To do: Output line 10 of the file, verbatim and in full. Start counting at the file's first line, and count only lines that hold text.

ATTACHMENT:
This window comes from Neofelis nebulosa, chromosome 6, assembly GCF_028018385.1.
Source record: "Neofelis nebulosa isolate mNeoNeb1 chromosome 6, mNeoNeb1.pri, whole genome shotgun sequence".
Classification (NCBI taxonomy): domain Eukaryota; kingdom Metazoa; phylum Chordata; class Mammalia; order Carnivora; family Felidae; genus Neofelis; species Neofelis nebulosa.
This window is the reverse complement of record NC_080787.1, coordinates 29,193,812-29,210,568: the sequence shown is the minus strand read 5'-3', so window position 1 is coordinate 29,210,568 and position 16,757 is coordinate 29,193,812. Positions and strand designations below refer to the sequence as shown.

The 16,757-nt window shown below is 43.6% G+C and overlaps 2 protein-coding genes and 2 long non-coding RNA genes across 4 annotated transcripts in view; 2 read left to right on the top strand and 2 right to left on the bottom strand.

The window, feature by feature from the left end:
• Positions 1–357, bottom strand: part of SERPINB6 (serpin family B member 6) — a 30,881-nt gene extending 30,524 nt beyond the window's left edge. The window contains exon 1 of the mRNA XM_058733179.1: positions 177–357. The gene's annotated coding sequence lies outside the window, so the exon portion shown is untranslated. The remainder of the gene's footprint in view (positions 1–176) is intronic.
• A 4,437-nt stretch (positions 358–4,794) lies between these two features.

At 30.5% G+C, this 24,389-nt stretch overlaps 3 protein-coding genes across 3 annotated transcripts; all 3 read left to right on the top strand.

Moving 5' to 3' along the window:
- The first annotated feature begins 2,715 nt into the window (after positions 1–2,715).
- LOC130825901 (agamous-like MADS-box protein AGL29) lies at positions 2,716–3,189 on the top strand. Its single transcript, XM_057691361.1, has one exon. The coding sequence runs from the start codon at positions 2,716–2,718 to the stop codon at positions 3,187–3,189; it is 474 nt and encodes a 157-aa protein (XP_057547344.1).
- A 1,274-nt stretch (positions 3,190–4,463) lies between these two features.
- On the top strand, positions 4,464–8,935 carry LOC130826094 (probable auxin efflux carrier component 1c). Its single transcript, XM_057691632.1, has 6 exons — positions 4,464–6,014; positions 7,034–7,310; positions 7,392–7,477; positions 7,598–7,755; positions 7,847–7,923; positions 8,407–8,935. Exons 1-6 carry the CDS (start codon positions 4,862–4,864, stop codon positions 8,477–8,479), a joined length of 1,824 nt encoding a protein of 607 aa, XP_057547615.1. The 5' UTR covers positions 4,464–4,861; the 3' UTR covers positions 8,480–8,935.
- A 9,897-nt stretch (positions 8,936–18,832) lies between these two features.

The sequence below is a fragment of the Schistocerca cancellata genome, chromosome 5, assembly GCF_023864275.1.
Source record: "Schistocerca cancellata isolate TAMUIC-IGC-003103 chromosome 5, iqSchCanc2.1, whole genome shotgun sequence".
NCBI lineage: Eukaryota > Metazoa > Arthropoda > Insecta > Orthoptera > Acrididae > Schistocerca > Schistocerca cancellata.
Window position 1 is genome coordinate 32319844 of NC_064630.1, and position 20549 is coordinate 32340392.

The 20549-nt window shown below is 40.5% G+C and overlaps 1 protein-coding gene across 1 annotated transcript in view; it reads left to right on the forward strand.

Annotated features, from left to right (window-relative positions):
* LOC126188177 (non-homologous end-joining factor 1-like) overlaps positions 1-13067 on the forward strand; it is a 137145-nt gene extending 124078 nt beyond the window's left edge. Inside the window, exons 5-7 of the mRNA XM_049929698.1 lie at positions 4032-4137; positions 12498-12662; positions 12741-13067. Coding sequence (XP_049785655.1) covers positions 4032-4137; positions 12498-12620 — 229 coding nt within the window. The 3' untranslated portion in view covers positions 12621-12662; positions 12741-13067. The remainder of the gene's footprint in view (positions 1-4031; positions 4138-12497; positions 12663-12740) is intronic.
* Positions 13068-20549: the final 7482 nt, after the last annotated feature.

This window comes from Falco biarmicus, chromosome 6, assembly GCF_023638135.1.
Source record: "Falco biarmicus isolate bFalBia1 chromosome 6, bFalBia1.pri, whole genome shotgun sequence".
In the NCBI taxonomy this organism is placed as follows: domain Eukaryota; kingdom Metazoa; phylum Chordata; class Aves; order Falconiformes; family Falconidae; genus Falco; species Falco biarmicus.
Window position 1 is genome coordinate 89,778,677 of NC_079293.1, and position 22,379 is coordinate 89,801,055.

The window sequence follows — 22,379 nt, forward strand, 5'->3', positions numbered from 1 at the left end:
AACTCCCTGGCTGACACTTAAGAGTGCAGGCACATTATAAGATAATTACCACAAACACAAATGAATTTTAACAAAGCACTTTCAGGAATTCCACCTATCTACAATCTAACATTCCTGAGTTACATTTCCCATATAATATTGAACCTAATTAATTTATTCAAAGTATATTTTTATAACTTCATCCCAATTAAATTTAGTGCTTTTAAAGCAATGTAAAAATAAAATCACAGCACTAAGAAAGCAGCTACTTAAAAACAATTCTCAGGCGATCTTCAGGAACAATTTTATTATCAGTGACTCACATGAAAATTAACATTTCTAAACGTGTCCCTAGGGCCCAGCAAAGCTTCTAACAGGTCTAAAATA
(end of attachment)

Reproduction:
Moving 5' to 3' along the window: